With regard to engineer assistant Ellingsen, the captain remarked that it is plossible that Ellingsen may have gone over board from the starboard lifeboat aft when that lifeboat was lowered. His papers, i.e. articles and passport, not account book, were ound in the after starboard lifeboat. One of the motormen handed the papers to the captain when they met the Portuguese trawler.

    Ellingsen was on watch. His cabin was on the starboard side aft. He belonged to the starboard lifeboat aft.

    The captain has been told by motorman Stolaas (now on the way to England) that he saw Ellingsen over by the starboard lifeboat aft. Stolaas was of opinion that Ellingsen might have gone to the port lifeboat aft, which got in to Casablanca. But in a telegram, which Nortrahip has just received from Casablanca, Ellingsen is not mentioned among those who arrived there. The captain remarked that it was probably difficult to discern who was who in the dark.

    Just as the lifeboats had got way from the vessel and was by the after part of the ship, the captain heard a shout from the sea. The others in the motor lifeboat also heard the shout. That shout had likewise been heard by those in the after starboard lifeboat which was lying close by. No one had heard more than one shot. It was a cry of distress. It was not repeated. They shouted back several times in order, if possible, to get a reply and to have something to row by.

    No lights were seen from the lifesaving rafts whcih were not seen at all.

    After the torpedoing was over the U-boat was showing a steady light which lit up for a little while, not so much as a quarter of an hour.

    All those missing were in good health.

    Both boats remained lying throughout the night. For a while, during the night, there was a strong smell of oil. In the morning they saw nothing. There was then no sign of any oil.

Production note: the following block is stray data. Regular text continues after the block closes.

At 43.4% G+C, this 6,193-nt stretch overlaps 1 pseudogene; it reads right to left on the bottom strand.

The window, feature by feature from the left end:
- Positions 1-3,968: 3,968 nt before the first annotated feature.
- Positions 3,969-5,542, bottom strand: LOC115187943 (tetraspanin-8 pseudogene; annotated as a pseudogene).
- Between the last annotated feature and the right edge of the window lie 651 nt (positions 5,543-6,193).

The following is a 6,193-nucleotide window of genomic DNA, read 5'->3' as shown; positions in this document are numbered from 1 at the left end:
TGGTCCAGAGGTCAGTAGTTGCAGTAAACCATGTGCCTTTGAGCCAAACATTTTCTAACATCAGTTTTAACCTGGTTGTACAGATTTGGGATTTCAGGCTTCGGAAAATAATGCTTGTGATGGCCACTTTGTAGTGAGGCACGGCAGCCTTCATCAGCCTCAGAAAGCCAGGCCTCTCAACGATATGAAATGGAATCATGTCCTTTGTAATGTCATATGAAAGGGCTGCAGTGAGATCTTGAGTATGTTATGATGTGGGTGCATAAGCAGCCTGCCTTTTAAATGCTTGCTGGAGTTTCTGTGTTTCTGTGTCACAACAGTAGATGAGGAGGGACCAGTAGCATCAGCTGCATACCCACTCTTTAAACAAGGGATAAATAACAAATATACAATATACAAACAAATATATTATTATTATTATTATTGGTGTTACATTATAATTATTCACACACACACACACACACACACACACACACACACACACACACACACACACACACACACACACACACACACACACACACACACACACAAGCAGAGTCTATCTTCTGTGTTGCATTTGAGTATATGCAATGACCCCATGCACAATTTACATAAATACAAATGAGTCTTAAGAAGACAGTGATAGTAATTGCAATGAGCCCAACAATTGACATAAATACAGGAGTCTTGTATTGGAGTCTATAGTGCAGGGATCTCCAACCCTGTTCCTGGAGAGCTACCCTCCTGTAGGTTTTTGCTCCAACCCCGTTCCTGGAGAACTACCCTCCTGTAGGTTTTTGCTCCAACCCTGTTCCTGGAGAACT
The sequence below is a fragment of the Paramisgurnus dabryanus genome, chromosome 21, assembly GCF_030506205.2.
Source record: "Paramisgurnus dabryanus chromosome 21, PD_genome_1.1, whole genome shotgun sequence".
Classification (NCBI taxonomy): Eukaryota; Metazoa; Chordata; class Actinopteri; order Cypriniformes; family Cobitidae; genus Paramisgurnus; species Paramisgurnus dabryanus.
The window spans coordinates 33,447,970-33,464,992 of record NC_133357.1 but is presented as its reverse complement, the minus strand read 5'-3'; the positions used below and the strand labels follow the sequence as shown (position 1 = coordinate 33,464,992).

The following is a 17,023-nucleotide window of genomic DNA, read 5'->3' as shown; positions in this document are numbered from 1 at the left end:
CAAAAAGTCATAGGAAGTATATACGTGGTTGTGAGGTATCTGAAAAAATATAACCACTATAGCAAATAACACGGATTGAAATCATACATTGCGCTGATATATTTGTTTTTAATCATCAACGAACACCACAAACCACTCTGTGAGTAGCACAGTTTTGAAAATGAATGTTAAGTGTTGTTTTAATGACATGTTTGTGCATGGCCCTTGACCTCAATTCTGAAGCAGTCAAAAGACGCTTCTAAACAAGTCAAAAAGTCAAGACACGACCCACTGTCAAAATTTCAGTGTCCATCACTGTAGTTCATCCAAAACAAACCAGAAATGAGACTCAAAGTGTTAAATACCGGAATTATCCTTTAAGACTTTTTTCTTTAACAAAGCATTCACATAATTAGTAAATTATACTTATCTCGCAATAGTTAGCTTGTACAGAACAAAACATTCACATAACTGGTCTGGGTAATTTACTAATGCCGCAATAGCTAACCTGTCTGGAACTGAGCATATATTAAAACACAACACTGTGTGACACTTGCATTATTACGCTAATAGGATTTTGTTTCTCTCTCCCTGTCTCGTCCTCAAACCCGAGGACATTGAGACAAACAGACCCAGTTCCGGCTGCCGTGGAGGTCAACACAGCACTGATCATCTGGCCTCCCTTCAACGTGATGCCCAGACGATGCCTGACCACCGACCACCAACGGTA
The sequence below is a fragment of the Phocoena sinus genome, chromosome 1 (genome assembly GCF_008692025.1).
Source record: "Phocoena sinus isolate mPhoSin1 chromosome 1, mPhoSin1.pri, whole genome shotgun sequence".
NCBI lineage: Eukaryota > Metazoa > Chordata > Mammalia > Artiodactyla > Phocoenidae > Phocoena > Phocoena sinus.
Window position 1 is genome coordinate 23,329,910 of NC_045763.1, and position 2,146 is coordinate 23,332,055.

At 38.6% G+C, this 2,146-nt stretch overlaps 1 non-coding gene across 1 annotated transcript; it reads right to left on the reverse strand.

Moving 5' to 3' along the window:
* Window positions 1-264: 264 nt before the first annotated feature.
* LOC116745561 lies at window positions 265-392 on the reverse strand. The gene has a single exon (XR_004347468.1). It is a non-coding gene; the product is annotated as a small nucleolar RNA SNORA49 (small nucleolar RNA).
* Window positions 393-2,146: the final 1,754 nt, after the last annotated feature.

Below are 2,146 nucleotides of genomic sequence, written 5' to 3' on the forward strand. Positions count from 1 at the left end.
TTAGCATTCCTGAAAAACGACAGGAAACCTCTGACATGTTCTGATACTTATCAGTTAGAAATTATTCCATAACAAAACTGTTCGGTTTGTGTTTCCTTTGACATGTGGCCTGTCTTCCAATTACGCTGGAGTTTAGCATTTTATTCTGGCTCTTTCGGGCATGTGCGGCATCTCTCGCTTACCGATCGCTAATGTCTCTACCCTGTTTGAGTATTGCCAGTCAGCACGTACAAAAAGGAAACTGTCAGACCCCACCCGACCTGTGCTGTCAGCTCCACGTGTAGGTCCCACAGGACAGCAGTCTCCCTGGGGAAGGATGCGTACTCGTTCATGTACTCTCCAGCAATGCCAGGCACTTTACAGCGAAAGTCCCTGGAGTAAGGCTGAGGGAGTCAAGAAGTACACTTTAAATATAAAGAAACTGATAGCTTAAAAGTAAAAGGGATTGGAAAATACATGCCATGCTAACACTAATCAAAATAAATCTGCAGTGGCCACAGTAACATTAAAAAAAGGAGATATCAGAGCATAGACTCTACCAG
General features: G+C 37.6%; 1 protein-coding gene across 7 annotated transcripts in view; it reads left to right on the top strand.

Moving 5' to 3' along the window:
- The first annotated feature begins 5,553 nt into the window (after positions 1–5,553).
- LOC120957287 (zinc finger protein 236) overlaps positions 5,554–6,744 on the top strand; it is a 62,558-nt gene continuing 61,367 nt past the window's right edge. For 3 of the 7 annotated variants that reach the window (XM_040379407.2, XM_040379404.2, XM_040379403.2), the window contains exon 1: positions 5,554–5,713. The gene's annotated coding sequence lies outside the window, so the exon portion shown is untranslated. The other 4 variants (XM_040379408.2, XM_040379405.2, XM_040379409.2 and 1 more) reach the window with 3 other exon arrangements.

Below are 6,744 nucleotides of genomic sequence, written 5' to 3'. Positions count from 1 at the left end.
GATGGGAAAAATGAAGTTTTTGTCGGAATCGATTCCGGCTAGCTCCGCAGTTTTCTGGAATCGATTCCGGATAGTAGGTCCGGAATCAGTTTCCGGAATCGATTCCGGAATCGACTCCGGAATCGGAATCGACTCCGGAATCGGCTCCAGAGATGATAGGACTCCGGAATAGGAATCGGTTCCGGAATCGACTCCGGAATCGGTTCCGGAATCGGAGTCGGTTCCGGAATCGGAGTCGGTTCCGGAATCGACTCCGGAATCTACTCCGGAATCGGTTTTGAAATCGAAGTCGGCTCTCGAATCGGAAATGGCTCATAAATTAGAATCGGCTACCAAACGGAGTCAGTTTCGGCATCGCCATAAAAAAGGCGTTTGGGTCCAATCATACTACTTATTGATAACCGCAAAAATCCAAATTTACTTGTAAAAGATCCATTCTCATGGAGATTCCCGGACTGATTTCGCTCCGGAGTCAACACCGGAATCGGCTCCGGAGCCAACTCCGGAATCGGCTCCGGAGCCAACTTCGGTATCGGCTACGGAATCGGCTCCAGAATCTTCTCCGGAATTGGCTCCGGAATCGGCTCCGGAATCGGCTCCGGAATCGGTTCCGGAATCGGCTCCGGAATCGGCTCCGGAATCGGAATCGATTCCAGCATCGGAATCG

It was only in the morning that they managed to start the motor. The motor would not start in the evening.

    They steered course for Gibraltar.


    Both the lifeboats had spirit compasses and it was found that these compasses were in order.

    There were no charts in the lifeboat.

    The boats were found to be tight. All equipment and all provisions were found to be there and in order.

    There were 40 lifesaving jackets on board. They had been obtained from Bergen when the vessel left Haugesund in September 1939. Cannot remember the mark, but the captain thinks there was a mark on them. The lifesaving jackets were of kapok. None of them had had any repair. The lifesaving jackets were in good order and condition. No examination or testing of same had been made. None were lying in chests. They had been distributed so that each and all had his own belt. Everybody in the motor lifeboat and in the after starboard lifeboat had brought his lifesaving jacket. The jackets had no whistle or electric light.

    Lifesaving suits had been obtained at Halifax in May this year, 39 in all. They had been distributed. No one in the motor lifeboat or in the after starboard lifeboat had brought lifesaving suit.

    There was a lifesaving raft for 20 men on the boat deck aft and one raft for 20 men on the fore deck, the latter on a stand which had been made at a shipyard at Glasgow in May - June this year. The rafts had been obtained at Haugesund just before departure in September 1939 and had been passed by the Control there. They were fitted with lights which lit automatically.

    Boat muster had been held regularly and been entered in the log book. The last one 8 days previously. Boat drill including launching and rowing practice had the last time been held at Freetown in April this year and had been entered in the log book. Boat drill including the swinging out of the boats was last carried out at Trinidad and previous to that every time in harbour. The vessel was at Curacao from the 22nd until the 25th April, proceeded from there to Greenock with arrival at that port on the 23rdMay. Left Greenock on one of the first days in June for Trinidad with arrival there on the 30th June and left there on the 5th July.